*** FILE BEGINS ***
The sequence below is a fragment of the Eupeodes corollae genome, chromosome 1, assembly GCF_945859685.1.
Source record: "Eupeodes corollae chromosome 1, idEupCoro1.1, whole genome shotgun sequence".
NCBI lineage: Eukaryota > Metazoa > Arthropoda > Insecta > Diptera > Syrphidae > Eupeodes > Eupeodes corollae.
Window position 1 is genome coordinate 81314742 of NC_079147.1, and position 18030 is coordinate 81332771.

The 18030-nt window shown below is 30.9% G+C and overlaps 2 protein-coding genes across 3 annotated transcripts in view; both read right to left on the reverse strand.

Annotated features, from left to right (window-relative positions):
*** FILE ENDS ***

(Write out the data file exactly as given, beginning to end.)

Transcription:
The sequence below is a fragment of the Eupeodes corollae genome, chromosome 1, assembly GCF_945859685.1.
Source record: "Eupeodes corollae chromosome 1, idEupCoro1.1, whole genome shotgun sequence".
NCBI lineage: Eukaryota > Metazoa > Arthropoda > Insecta > Diptera > Syrphidae > Eupeodes > Eupeodes corollae.
Window position 1 is genome coordinate 81314742 of NC_079147.1, and position 18030 is coordinate 81332771.

The 18030-nt window shown below is 30.9% G+C and overlaps 2 protein-coding genes across 3 annotated transcripts in view; both read right to left on the reverse strand.

Annotated features, from left to right (window-relative positions):